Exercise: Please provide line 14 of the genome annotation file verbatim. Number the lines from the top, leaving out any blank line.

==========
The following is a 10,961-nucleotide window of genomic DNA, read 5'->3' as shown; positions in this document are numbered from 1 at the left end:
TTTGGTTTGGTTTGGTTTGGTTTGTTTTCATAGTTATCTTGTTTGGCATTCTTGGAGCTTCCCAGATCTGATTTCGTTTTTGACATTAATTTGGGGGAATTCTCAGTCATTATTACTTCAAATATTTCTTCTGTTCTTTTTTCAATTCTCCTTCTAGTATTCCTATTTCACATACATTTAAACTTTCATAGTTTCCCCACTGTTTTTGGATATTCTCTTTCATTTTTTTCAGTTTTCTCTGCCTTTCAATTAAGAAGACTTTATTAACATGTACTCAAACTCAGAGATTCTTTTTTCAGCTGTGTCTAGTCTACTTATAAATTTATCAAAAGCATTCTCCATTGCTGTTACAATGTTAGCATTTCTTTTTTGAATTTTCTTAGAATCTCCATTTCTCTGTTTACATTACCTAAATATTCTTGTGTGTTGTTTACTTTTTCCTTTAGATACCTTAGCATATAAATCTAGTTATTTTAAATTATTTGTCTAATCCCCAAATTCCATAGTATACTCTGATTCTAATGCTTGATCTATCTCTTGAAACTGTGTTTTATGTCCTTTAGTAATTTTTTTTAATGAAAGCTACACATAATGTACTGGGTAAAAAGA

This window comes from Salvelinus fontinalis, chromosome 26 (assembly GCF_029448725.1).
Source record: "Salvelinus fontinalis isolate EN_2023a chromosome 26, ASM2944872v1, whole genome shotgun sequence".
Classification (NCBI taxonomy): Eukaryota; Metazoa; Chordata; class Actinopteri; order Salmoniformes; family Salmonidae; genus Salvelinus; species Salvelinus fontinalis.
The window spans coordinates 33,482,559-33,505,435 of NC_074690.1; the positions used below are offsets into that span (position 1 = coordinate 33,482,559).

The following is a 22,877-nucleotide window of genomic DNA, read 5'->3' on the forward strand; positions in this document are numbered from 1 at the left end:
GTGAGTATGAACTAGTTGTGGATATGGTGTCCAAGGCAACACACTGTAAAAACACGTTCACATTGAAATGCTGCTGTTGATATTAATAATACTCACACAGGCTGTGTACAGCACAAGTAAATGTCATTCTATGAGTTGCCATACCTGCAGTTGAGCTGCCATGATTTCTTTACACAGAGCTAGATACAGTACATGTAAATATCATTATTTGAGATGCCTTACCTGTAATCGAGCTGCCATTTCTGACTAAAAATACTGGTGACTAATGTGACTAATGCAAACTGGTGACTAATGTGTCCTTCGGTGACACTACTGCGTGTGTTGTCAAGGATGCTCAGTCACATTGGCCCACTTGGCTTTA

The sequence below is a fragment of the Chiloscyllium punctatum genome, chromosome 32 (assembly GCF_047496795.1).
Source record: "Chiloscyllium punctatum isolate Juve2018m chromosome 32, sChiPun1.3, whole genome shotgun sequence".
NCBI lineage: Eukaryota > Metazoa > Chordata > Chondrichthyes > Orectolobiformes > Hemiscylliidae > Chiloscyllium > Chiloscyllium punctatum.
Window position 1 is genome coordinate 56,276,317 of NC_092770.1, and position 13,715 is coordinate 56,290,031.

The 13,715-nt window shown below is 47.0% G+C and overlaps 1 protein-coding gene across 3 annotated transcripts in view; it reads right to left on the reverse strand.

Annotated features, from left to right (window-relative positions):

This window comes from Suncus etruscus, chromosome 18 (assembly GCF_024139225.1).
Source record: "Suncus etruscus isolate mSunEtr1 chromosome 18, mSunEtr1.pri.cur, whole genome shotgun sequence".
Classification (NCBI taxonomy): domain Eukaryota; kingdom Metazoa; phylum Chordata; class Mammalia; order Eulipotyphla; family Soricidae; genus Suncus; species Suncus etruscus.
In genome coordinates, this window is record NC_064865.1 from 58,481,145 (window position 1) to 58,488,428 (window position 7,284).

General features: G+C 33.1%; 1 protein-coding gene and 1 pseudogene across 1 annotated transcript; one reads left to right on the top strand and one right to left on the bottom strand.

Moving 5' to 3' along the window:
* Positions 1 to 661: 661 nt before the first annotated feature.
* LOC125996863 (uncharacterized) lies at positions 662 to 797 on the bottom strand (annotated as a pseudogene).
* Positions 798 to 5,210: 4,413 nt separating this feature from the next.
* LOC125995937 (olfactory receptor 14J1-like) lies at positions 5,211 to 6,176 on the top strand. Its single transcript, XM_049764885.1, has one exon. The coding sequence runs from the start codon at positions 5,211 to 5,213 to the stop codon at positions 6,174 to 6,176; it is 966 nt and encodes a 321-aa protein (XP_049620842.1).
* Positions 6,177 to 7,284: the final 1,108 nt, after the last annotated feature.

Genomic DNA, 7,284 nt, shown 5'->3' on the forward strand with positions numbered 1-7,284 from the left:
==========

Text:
Annotated features, from left to right (window-relative positions):